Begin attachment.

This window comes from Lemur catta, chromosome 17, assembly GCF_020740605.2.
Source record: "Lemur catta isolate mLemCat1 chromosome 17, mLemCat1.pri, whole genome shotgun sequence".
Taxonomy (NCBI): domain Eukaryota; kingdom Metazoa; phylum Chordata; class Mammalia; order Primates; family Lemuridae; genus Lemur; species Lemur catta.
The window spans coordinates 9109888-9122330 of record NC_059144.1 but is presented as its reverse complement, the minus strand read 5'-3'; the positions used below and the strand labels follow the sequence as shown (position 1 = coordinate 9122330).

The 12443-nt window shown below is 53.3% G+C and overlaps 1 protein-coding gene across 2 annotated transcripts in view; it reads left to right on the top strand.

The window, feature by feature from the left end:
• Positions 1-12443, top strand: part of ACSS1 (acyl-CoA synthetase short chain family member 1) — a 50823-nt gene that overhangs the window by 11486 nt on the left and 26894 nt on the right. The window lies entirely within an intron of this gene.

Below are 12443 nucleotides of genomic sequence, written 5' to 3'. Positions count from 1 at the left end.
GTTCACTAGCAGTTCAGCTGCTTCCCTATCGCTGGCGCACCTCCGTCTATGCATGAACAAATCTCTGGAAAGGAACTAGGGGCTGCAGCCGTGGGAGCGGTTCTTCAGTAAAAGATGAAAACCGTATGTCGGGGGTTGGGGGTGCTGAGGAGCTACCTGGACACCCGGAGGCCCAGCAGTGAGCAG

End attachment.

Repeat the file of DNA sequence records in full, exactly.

This window comes from Lemur catta, chromosome 17, assembly GCF_020740605.2.
Source record: "Lemur catta isolate mLemCat1 chromosome 17, mLemCat1.pri, whole genome shotgun sequence".
Taxonomy (NCBI): domain Eukaryota; kingdom Metazoa; phylum Chordata; class Mammalia; order Primates; family Lemuridae; genus Lemur; species Lemur catta.
The window spans coordinates 9109888-9122330 of record NC_059144.1 but is presented as its reverse complement, the minus strand read 5'-3'; the positions used below and the strand labels follow the sequence as shown (position 1 = coordinate 9122330).

The 12443-nt window shown below is 53.3% G+C and overlaps 1 protein-coding gene across 2 annotated transcripts in view; it reads left to right on the top strand.

The window, feature by feature from the left end:
• Positions 1-12443, top strand: part of ACSS1 (acyl-CoA synthetase short chain family member 1) — a 50823-nt gene that overhangs the window by 11486 nt on the left and 26894 nt on the right. The window lies entirely within an intron of this gene.

Below are 12443 nucleotides of genomic sequence, written 5' to 3'. Positions count from 1 at the left end.
GTTCACTAGCAGTTCAGCTGCTTCCCTATCGCTGGCGCACCTCCGTCTATGCATGAACAAATCTCTGGAAAGGAACTAGGGGCTGCAGCCGTGGGAGCGGTTCTTCAGTAAAAGATGAAAACCGTATGTCGGGGGTTGGGGGTGCTGAGGAGCTACCTGGACACCCGGAGGCCCAGCAGTGAGCAG